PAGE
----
While there are many causes striving to meet all kinds of needs, the Resource Alliance is dedicated to meeting the needs of social causes and the people who work with them. DTV’s Derek Humphries spoke to Resource Alliance CEO Kyla Shawyer about the changing world of social good.
DH: Just to set some context for readers who don’t know the Resource Alliance, how would you sum up the organisation?
KS: We’re here to support changemakers, fundraisers, people who want to make the world a better place. Fundamentally we do that by connecting people so that they can share their learning and create new ways to make an impact.
Historically we’ve done that through flagship events: IFC in the Netherlands, IFC Asia in Bangkok and gatherings in India, South Africa and elsewhere. Today and moving forward, it’s not just about events but about a 24/7 conversation via digital channels, events, and any media necessary! We’re powered by a massive array of worldwide volunteers, and by thought leaders and practitioners who generously share their skills and insight for the greater good.
DH: I know you must meet thousands of changemakers worldwide. Would you say they face common issues?
KS: Of course there are regional variations in terms of culture, political context, rate of economic development, humanitarian and environmental crises, and so on. But there seems to be a universal thirst for better, faster change. For new thinkers and social good entrepreneurs there is frustration that they are stifled by bureaucracy, often thwarted by a no-risk culture that fears change and cannot countenance the failure.
We are all working in the same profoundly disrupted world; in many places an increasingly polarised world where people are more and more keen to find a sense of purpose, an outlet for their values. That’s great news for good causes if they can truly align their organisational values with those of people who want to turn their own personal values into action.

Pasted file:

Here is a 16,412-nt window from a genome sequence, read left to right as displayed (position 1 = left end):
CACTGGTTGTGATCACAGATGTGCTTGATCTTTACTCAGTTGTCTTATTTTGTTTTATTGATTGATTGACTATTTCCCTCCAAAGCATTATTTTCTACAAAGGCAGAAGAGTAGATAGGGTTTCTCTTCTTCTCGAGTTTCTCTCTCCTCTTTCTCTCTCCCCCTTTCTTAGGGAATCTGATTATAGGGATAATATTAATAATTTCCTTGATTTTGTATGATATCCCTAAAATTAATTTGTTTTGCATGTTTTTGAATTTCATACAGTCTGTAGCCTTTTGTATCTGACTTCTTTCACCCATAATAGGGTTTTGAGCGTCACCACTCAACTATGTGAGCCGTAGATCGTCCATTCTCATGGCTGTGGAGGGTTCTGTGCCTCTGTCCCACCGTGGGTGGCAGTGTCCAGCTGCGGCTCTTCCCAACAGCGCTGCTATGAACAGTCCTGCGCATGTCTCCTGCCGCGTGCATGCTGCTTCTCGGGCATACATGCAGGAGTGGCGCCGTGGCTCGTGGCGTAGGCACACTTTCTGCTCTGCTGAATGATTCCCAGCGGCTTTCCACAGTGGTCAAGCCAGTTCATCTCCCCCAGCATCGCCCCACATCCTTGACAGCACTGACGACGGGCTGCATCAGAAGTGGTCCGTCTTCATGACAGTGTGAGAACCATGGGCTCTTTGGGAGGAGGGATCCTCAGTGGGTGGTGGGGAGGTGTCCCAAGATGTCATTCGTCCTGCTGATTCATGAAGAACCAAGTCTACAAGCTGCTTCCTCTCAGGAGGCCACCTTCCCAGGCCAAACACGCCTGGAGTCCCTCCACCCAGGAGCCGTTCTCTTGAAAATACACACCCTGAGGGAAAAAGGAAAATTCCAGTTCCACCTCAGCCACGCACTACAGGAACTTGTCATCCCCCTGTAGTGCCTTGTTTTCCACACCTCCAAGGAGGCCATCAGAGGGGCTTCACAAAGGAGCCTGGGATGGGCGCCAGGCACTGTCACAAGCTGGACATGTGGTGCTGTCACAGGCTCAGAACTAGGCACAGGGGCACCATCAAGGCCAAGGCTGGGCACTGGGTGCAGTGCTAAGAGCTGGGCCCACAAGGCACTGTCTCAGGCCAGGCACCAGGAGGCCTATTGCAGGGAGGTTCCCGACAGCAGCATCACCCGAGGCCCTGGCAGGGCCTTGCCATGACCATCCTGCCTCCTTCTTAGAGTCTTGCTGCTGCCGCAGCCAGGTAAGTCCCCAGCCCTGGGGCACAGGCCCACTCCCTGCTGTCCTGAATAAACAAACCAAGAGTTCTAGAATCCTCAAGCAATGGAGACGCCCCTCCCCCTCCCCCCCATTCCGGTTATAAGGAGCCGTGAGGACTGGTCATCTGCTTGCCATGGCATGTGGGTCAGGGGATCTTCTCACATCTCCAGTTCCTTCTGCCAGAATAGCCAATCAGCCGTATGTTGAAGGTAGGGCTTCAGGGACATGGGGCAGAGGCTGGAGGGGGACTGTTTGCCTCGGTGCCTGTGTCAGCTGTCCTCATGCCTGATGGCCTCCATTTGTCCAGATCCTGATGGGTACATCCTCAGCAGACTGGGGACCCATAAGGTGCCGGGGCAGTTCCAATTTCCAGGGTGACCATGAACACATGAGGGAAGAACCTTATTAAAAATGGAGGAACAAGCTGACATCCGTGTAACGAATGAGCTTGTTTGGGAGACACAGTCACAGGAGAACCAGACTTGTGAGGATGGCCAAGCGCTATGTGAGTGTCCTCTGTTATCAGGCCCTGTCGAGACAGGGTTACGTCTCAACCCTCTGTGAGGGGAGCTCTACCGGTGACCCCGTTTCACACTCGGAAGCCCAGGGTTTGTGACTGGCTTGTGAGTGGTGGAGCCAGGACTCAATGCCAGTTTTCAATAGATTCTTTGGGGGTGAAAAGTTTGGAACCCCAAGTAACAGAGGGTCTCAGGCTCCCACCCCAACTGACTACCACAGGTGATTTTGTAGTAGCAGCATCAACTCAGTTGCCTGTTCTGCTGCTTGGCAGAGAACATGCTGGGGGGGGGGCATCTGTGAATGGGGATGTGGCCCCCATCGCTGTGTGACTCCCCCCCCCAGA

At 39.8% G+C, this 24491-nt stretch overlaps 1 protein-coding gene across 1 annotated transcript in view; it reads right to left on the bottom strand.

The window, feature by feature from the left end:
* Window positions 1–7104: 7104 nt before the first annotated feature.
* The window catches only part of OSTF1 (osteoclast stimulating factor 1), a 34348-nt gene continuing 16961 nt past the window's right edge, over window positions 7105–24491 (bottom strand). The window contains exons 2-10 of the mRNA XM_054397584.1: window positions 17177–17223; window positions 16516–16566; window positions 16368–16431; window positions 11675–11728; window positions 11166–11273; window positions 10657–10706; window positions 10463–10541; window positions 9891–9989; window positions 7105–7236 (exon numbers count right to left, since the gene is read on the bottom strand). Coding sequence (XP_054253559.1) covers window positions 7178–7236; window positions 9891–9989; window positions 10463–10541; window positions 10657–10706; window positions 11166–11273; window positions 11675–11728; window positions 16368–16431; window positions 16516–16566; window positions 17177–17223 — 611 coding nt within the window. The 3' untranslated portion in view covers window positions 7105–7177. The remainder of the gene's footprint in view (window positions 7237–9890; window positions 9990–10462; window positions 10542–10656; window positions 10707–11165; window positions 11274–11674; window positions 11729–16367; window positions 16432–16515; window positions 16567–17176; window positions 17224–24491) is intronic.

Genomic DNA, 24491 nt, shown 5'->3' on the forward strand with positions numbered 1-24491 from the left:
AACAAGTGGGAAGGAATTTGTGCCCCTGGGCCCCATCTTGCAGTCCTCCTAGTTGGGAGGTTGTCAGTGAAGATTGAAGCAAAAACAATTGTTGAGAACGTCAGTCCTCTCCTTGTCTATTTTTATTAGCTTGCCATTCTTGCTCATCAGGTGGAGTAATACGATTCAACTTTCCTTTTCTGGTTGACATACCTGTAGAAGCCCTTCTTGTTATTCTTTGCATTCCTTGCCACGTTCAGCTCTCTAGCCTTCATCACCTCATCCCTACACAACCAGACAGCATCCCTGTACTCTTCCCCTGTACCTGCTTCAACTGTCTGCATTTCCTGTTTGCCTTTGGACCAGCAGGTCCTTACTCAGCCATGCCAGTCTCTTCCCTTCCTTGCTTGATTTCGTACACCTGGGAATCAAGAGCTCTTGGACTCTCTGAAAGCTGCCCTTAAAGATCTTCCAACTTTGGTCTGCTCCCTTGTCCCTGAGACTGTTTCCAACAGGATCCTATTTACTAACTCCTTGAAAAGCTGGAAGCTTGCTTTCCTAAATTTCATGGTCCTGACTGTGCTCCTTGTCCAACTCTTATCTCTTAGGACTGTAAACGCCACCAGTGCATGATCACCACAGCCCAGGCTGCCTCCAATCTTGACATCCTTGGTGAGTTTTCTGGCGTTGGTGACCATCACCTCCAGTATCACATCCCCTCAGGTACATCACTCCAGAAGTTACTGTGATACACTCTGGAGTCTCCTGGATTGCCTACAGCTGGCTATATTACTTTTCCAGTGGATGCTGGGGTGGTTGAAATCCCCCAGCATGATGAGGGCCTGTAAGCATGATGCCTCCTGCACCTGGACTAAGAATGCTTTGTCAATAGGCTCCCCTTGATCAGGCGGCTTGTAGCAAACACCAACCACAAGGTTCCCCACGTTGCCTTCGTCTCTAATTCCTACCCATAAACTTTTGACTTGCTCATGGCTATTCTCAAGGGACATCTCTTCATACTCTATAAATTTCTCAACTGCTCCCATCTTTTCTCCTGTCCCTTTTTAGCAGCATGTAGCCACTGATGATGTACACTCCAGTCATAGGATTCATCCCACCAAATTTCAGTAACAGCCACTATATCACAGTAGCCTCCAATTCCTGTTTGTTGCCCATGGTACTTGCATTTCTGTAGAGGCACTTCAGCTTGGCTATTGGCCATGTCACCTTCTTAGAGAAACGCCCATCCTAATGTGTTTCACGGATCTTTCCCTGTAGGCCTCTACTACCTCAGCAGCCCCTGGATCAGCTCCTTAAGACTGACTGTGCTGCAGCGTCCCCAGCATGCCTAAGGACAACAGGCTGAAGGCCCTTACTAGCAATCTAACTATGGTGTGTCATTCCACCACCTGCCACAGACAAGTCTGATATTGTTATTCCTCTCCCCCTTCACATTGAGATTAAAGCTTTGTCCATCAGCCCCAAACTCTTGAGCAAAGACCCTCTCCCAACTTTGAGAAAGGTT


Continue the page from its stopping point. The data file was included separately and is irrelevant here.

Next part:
DH: There’s been much doom and gloom in the world of fundraising, and talk of a model that is broken, so it’s good to hear your optimism!
KS: Isn’t it the Chinese character for the word crisis that is made up of the two characters for threat and opportunity? I prefer to see the opportunity.
I do recognise what you mean when you talk of a broken fundraising model. But fundraising also has many beacons of brilliance that we should not overlook. The broken part is fundraising that is transactional and shallow-touch. But there is plenty of truly values-driven, deep-engagement fundraising that is working for organisations.
While fundraising remains vital, today more than ever we must recognise that creating change is not merely about money. It’s about all forms of capital: human, financial, and intellectual. It’s about unlocking the potential of whatever it takes to create change. Giving money is just one way we measure that.
DH: What gives you real hope that we may be heading in the right direction?
KS: People! Without a doubt people. I’m lucky enough to meet extraordinary people who are doing amazing work, often unsung, unnoticed, all over the world. I was recently in Bangkok for our IFC Asia event. We had a dozen people from Nepal, bursary-funded attendees from Bhutan, Australia and elsewhere, tech industry leaders sharing their insights, and every one of them with important knowledge to share and with much more they want to learn. It’s such an enriching and generous community.
Then there’s new ideas. Take something like Jeremy Heimans’ thinking, articulated in his book New Power. There’s rich thinking there in terms of how we understand old power and new power models, and how we decide which to use or whether to blend them.